A NEWLY-IDENTIFIED, 100-million-year-old species of damselfly discovered in the Kachin State of Burma (Myanmar) has been named after iconic British broadcaster and naturalist Sir David Attenborough.
Attenborough’s name was chosen for the creature – found preserved in an amber fossil from the mid-Cretaceous period when dinosaurs still roamed the earth – in honour of his recent 90th birthday and because of his passion for dragonflies.
“Dragonflies in amber are extremely rare and the recent discoveries by my Chinese colleagues are a new window on the past. It is tradition in taxonomy (the naming of a new species) to contact the person concerned,” said co-author of the study Professor Edmund A. Jarzembowski as quoted by the EurekAlert! science news outlet.
“Sir David was delighted because he is not only interested in the story of amber, but also a president of the British Dragonfly Society.”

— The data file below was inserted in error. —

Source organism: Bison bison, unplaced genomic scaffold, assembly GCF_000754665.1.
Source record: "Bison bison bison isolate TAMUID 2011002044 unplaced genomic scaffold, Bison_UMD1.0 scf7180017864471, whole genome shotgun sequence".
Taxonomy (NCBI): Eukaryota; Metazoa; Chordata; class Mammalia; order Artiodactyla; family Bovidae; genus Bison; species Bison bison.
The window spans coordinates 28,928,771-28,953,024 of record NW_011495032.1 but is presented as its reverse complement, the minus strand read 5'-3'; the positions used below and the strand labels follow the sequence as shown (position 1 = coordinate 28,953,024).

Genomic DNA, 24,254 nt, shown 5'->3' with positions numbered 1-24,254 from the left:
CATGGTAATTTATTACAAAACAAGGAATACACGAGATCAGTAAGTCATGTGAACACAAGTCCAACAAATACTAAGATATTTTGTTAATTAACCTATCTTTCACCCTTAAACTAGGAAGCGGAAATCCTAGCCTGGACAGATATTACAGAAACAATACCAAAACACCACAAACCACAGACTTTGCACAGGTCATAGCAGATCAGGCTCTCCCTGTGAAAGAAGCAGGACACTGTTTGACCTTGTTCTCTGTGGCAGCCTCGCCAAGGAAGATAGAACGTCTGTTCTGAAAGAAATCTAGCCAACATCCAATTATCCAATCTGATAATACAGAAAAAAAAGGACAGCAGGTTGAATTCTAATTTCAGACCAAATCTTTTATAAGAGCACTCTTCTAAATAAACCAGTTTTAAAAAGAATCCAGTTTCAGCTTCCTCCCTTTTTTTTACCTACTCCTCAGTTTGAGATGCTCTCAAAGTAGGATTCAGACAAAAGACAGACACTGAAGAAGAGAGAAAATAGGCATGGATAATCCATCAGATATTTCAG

The fossil, described by the study in the Journal of Systematic Palaeontology, contains an intact set of wings and is reportedly “extremely well preserved.”
“Mesosticta davidattenboroughi is quite unique because we have uncovered a new species and it confirms the previous attribution of Mesosticta to the Platystictidae,” said the study’s lead author Daran Zheng from the Nanjing Institute of Geology and Palaeontology, Chinese Academy of Sciences.
“It is the first fossil group of modern platystictid damselflies and documents the appearance of Platystictidae as early as mid-Cretaceous.”
There’s a raft of creatures already named after Attenborough, including fish, plants, insects, a lizard, and other prehistoric lifeforms.